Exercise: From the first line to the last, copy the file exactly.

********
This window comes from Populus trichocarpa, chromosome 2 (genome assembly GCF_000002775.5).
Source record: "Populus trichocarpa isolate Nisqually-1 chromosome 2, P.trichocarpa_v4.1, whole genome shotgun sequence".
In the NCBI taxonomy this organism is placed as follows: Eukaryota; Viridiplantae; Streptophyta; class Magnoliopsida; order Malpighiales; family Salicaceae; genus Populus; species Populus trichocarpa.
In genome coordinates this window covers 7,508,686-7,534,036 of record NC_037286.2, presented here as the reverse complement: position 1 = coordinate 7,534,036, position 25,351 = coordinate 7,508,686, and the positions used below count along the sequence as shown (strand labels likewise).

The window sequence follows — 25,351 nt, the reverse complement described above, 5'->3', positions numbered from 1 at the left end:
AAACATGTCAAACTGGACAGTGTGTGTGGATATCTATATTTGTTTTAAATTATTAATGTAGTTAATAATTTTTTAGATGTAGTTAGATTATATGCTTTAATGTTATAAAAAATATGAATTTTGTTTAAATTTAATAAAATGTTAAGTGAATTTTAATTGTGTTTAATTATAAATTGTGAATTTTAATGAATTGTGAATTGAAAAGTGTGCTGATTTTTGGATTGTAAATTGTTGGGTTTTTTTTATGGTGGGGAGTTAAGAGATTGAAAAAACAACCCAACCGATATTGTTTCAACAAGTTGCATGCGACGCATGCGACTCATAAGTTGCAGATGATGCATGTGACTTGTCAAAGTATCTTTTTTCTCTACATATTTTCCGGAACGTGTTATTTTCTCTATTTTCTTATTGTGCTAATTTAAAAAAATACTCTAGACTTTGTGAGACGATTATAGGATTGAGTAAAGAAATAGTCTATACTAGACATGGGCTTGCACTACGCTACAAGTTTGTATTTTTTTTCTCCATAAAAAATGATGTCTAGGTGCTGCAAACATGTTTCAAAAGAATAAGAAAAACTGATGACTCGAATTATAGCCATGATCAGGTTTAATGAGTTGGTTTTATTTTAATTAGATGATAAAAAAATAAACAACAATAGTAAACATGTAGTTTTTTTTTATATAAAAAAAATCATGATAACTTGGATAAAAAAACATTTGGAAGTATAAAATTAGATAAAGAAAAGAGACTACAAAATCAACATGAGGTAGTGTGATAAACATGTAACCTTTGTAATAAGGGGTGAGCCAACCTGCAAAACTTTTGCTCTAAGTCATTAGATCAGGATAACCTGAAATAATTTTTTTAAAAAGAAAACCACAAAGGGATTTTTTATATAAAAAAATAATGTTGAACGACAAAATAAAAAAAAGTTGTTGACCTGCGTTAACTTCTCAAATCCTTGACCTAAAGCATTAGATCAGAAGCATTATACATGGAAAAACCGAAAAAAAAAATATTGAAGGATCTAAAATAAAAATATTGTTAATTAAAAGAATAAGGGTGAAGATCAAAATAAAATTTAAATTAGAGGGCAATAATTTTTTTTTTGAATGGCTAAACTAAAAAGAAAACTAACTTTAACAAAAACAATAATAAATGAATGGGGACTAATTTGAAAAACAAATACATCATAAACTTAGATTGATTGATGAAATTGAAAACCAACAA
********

This window comes from Populus trichocarpa, chromosome 2 (genome assembly GCF_000002775.5).
Source record: "Populus trichocarpa isolate Nisqually-1 chromosome 2, P.trichocarpa_v4.1, whole genome shotgun sequence".
In the NCBI taxonomy this organism is placed as follows: Eukaryota; Viridiplantae; Streptophyta; class Magnoliopsida; order Malpighiales; family Salicaceae; genus Populus; species Populus trichocarpa.
In genome coordinates this window covers 7,508,686-7,534,036 of record NC_037286.2, presented here as the reverse complement: position 1 = coordinate 7,534,036, position 25,351 = coordinate 7,508,686, and the positions used below count along the sequence as shown (strand labels likewise).

The window sequence follows — 25,351 nt, the reverse complement described above, 5'->3', positions numbered from 1 at the left end:
AAACATGTCAAACTGGACAGTGTGTGTGGATATCTATATTTGTTTTAAATTATTAATGTAGTTAATAATTTTTTAGATGTAGTTAGATTATATGCTTTAATGTTATAAAAAATATGAATTTTGTTTAAATTTAATAAAATGTTAAGTGAATTTTAATTGTGTTTAATTATAAATTGTGAATTTTAATGAATTGTGAATTGAAAAGTGTGCTGATTTTTGGATTGTAAATTGTTGGGTTTTTTTTATGGTGGGGAGTTAAGAGATTGAAAAAACAACCCAACCGATATTGTTTCAACAAGTTGCATGCGACGCATGCGACTCATAAGTTGCAGATGATGCATGTGACTTGTCAAAGTATCTTTTTTCTCTACATATTTTCCGGAACGTGTTATTTTCTCTATTTTCTTATTGTGCTAATTTAAAAAAATACTCTAGACTTTGTGAGACGATTATAGGATTGAGTAAAGAAATAGTCTATACTAGACATGGGCTTGCACTACGCTACAAGTTTGTATTTTTTTTCTCCATAAAAAATGATGTCTAGGTGCTGCAAACATGTTTCAAAAGAATAAGAAAAACTGATGACTCGAATTATAGCCATGATCAGGTTTAATGAGTTGGTTTTATTTTAATTAGATGATAAAAAAATAAACAACAATAGTAAACATGTAGTTTTTTTTTATATAAAAAAAATCATGATAACTTGGATAAAAAAACATTTGGAAGTATAAAATTAGATAAAGAAAAGAGACTACAAAATCAACATGAGGTAGTGTGATAAACATGTAACCTTTGTAATAAGGGGTGAGCCAACCTGCAAAACTTTTGCTCTAAGTCATTAGATCAGGATAACCTGAAATAATTTTTTTAAAAAGAAAACCACAAAGGGATTTTTTATATAAAAAAATAATGTTGAACGACAAAATAAAAAAAAGTTGTTGACCTGCGTTAACTTCTCAAATCCTTGACCTAAAGCATTAGATCAGAAGCATTATACATGGAAAAACCGAAAAAAAAAATATTGAAGGATCTAAAATAAAAATATTGTTAATTAAAAGAATAAGGGTGAAGATCAAAATAAAATTTAAATTAGAGGGCAATAATTTTTTTTTTGAATGGCTAAACTAAAAAGAAAACTAACTTTAACAAAAACAATAATAAATGAATGGGGACTAATTTGAAAAACAAATACATCATAAACTTAGATTGATTGATGAAATTGAAAACCAACAA